Joseph Dobson and Sons Story
The home of the famous Yorkshire Mixture, Joseph Dobson’s is a fascinating story of a family owned business which has prospered to become one of the largest family owned confectionery business in England. The company continues to manufacture high quality boiled sweets and lollipops to traditional recipes meeting all the challenges of a 21st century market place but also still maintaining the ‘old fashioned’ tastes and traditions of the 19th and 20th centuries.
Joseph Dobson & Sons Ltd was founded in 1850 by Joseph Dobson. Joseph was orphaned as the tender age of 10 year old after his parents died from an outbreak of the plague. He was raised in York by his grandparents and worked for a time for the confectioners Cravens of York. Later he married Eleanor Berry who was the sister of William Charles Berry. The Berry family were the joint founders of Terry’s of York in the 18th century. Joseph and Eleanor moved from York to Elland in 1850 to claim Joseph’s inheritance. On arrival in Elland however, they found that only some land and buildings remained as the solicitor acting as trustee had disappeared with all the money. Despite that setback Joseph and Eleanor set up their own confectionery business producing Bridal Cakes and Funeral Biscuits which were popular in the Victorian times.
Joseph and Eleanor had seven children and after Joseph’s death, his three sons Robert Henry, William Charles and Thomas John each took a turn managing the business. The company has been owned and managed by direct descendants of Joseph right up until the present day and each generation has passed down their expertise and experience to each of the five generations involved in the business and eventually to the current Chairman, Miriam Walshaw, the great-great grand-daughter of Joseph and her husband Stephen Walshaw who moved from Canada in 1999 to continue the family legacy.
Many of the first sweets introduced had medicinal value and some like the current day Voice Tablets, still remain. The turn of the century saw the introduction of the ‘Conversation Lozenge’ which were inscribed with mottoes such as ‘Take ye not to strong drink’, ‘Always speak the truth’ and ‘Honour thy Parents’.
The famous Yorkshire Mixtures were named entirely by accident as it is said that one day whilst Thomas John (Joseph’s son) was carrying a tray of sweets downstairs, he slipped and fell and when he looked down to see the jumbled mass of sweets he was inspired to create the now famous Yorkshire Mixture variety.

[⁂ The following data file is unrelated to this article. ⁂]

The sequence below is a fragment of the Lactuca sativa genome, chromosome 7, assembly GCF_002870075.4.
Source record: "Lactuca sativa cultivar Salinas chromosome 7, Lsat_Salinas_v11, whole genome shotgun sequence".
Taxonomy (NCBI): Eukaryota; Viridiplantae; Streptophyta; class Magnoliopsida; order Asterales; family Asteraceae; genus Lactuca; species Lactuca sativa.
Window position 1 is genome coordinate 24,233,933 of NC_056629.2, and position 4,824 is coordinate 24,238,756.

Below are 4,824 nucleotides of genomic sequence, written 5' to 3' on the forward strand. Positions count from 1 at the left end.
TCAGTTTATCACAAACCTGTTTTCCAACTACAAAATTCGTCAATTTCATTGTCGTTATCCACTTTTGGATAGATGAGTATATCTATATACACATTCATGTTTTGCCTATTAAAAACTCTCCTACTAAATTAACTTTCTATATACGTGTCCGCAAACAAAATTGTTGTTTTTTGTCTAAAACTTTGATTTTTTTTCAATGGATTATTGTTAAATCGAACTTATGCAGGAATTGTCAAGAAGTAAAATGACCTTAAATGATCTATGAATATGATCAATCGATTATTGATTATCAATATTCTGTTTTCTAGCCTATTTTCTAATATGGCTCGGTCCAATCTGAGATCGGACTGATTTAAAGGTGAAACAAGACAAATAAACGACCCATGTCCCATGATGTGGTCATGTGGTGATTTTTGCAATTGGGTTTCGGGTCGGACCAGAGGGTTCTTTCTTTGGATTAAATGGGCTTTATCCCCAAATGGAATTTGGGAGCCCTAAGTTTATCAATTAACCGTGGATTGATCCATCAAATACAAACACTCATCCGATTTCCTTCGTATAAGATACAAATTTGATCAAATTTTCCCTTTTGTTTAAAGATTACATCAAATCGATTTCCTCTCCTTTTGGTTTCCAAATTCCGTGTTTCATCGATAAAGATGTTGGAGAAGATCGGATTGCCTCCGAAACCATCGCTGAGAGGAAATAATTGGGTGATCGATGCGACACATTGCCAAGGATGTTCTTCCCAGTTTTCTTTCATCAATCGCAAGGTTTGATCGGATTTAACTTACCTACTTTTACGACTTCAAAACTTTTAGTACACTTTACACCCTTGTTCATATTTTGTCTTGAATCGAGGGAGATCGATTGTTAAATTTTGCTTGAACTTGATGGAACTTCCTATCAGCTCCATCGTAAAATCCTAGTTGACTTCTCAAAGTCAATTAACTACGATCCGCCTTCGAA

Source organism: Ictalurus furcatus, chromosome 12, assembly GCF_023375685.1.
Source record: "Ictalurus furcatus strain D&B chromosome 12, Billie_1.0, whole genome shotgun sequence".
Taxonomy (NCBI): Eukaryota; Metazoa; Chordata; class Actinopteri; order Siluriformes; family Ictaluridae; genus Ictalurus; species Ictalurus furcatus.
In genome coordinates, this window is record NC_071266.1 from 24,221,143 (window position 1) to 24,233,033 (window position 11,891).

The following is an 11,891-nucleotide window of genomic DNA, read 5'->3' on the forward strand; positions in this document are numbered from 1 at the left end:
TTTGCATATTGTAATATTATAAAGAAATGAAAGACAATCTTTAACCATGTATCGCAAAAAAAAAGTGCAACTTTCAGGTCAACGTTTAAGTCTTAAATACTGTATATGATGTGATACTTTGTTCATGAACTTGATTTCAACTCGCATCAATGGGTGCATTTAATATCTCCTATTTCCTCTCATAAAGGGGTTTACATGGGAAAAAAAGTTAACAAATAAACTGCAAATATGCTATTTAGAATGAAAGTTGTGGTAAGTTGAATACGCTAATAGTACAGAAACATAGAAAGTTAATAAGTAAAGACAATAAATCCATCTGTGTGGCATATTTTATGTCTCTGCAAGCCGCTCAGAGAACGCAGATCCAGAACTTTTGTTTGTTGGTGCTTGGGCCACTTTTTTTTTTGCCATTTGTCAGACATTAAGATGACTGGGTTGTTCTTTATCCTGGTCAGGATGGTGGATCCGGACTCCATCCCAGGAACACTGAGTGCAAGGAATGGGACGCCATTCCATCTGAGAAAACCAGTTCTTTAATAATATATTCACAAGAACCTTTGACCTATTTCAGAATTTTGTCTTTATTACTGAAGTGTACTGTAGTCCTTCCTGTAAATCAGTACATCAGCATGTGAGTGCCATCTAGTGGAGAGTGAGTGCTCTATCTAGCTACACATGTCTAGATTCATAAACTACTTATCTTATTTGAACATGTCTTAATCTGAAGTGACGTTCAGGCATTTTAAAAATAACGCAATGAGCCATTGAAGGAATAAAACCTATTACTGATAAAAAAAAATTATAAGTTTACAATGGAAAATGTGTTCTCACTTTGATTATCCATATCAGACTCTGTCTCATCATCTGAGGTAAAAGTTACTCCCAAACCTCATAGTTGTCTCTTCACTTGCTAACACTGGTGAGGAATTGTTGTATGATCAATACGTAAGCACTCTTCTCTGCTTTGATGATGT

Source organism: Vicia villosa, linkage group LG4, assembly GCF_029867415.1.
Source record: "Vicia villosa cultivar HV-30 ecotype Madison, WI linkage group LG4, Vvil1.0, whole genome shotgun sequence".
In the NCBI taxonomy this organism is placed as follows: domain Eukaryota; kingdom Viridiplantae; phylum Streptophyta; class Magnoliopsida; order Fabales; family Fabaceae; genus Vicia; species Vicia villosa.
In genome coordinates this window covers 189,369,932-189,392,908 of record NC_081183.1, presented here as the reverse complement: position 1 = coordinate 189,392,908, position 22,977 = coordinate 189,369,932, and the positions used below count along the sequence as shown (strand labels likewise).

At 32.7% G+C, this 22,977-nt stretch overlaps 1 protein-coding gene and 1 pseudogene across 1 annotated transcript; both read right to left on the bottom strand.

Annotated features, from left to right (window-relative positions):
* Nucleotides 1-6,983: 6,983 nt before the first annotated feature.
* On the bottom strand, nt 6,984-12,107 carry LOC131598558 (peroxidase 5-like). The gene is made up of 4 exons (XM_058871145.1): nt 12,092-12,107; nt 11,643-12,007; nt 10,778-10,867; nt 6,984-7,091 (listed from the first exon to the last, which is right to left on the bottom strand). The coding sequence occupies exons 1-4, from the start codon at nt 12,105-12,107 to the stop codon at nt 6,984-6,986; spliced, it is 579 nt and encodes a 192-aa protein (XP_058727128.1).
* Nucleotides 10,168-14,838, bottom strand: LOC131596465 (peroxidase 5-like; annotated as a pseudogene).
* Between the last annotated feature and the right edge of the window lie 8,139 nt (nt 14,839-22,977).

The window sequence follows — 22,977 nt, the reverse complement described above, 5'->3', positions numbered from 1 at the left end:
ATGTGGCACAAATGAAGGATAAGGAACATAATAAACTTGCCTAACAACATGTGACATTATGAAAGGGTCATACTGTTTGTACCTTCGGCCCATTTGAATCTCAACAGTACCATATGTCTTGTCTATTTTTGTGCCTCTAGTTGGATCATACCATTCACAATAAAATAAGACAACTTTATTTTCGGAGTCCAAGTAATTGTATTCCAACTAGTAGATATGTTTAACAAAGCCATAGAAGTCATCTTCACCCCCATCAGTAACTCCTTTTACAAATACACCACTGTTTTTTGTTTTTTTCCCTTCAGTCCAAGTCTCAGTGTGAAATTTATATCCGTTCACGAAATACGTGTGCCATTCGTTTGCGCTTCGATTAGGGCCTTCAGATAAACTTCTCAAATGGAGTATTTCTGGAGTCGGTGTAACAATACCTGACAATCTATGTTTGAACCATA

During Dobson’s long history, there have been some tough economic times which have included the First and Second World Wars. Sugar rationing commenced in 1942 and this meant Dobson’s could manufacture a fixed amount of sweets during the month and they could choose which sweets to make however once their quota of sugar was used up they couldn’t make any more sweets until the following month when their next quota of sugar was allocated. The de-rationing of sugar was fist attempted in 1949 however there was such a huge surge in the demand for sweets, that rationing had to be reintroduced and in-fact continued until 1953
Dobson's continue to manufacture and package their products in the original factory in Elland, West Yorkshire. The factory buildings are set around a cobbled courtyard and grooves can still be seen in the flagstones in the passageway leading to the courtyard which were used to help horses get a better grip when pulling the delivery carts. Continuing to manufacture in these Victorian buildings often presents logistical challenges however it also creates a special ambience which helps to maintain the history and heritage.
In 1999, Dobson’s bought a lollipop company called Ryburn and moved production of the 20 varieties of lollipops and Old Tom cough sweets to their factory in Elland. This proved to be a very successful move and the lollipops made an excellent addition to the traditional sweets that that make up the Dobson’s confectionery products family. The lollipop range has now expanded to include a total of 51 different varieties and these along with over 50 varieties of sweets can be found in a wide range of wholesale and retail outlets including traditional sweet shops, supermarkets and department stores.
Dobson’s have been supplying a variety of customers (including several supermarket chains, large cash and carry outlets, department stores and the smaller independent shops) for many years. In 2005 it was decided to work towards achieving a highly recognised food accreditation certificate with the BRC. This was achieved in 2006 and Dobsons are proud to consistently achieve the highest grade of BRC accreditation since.
More recently, there have been several new areas of development within the company including a large expansion to the factory in 2010 and the purchase of several new manufacturing lines and packaging machines. In 2013 Dobson’s purchased a second factory in Elland which is also used for the manufacturing, packaging and storage of products and this has also helped to ensure the demands and growth are met in this continuously busy and challenging market place.
There are over 50 members of staff which make up the Dobson’s team and many of which have worked for the company for many years. Dobson’s also have their own retail shop in the centre of Elland which provides customers with a vast choice of English and Continental confectionery products in a traditional environment.